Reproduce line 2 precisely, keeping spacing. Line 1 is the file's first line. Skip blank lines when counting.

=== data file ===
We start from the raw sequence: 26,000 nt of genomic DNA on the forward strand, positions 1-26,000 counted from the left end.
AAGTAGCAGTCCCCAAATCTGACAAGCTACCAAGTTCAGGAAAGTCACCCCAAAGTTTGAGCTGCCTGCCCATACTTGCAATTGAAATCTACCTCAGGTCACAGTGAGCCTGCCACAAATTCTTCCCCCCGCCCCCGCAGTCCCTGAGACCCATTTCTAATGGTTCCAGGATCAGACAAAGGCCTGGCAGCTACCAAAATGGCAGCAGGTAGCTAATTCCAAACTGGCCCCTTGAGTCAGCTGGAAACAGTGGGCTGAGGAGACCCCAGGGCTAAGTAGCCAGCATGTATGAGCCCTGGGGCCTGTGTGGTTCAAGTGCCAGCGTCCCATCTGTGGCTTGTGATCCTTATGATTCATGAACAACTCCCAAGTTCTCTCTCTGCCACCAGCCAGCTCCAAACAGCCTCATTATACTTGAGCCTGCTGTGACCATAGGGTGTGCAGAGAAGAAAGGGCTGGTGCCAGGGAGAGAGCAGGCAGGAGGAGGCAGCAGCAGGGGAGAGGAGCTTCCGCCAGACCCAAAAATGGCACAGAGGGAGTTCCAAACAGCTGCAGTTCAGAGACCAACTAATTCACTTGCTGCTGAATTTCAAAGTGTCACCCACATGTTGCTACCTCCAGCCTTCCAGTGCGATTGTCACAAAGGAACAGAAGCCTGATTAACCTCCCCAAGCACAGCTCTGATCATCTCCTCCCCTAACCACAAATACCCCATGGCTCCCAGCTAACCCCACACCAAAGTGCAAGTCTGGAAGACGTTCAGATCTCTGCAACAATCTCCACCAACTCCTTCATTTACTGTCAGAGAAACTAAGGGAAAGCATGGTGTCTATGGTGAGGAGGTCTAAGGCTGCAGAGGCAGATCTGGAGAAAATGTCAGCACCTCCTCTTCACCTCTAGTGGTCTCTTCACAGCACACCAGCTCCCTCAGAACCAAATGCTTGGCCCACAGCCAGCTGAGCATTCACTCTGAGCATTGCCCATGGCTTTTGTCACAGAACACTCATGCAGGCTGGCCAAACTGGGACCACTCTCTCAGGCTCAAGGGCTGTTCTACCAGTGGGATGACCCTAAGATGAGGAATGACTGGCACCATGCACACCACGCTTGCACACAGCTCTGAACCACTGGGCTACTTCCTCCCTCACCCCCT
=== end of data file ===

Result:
AAGTAGCAGTCCCCAAATCTGACAAGCTACCAAGTTCAGGAAAGTCACCCCAAAGTTTGAGCTGCCTGCCCATACTTGCAATTGAAATCTACCTCAGGTCACAGTGAGCCTGCCACAAATTCTTCCCCCCGCCCCCGCAGTCCCTGAGACCCATTTCTAATGGTTCCAGGATCAGACAAAGGCCTGGCAGCTACCAAAATGGCAGCAGGTAGCTAATTCCAAACTGGCCCCTTGAGTCAGCTGGAAACAGTGGGCTGAGGAGACCCCAGGGCTAAGTAGCCAGCATGTATGAGCCCTGGGGCCTGTGTGGTTCAAGTGCCAGCGTCCCATCTGTGGCTTGTGATCCTTATGATTCATGAACAACTCCCAAGTTCTCTCTCTGCCACCAGCCAGCTCCAAACAGCCTCATTATACTTGAGCCTGCTGTGACCATAGGGTGTGCAGAGAAGAAAGGGCTGGTGCCAGGGAGAGAGCAGGCAGGAGGAGGCAGCAGCAGGGGAGAGGAGCTTCCGCCAGACCCAAAAATGGCACAGAGGGAGTTCCAAACAGCTGCAGTTCAGAGACCAACTAATTCACTTGCTGCTGAATTTCAAAGTGTCACCCACATGTTGCTACCTCCAGCCTTCCAGTGCGATTGTCACAAAGGAACAGAAGCCTGATTAACCTCCCCAAGCACAGCTCTGATCATCTCCTCCCCTAACCACAAATACCCCATGGCTCCCAGCTAACCCCACACCAAAGTGCAAGTCTGGAAGACGTTCAGATCTCTGCAACAATCTCCACCAACTCCTTCATTTACTGTCAGAGAAACTAAGGGAAAGCATGGTGTCTATGGTGAGGAGGTCTAAGGCTGCAGAGGCAGATCTGGAGAAAATGTCAGCACCTCCTCTTCACCTCTAGTGGTCTCTTCACAGCACACCAGCTCCCTCAGAACCAAATGCTTGGCCCACAGCCAGCTGAGCATTCACTCTGAGCATTGCCCATGGCTTTTGTCACAGAACACTCATGCAGGCTGGCCAAACTGGGACCACTCTCTCAGGCTCAAGGGCTGTTCTACCAGTGGGATGACCCTAAGATGAGGAATGACTGGCACCATGCACACCACGCTTGCACACAGCTCTGAACCACTGGGCTACTTCCTCCCTCACCCCCT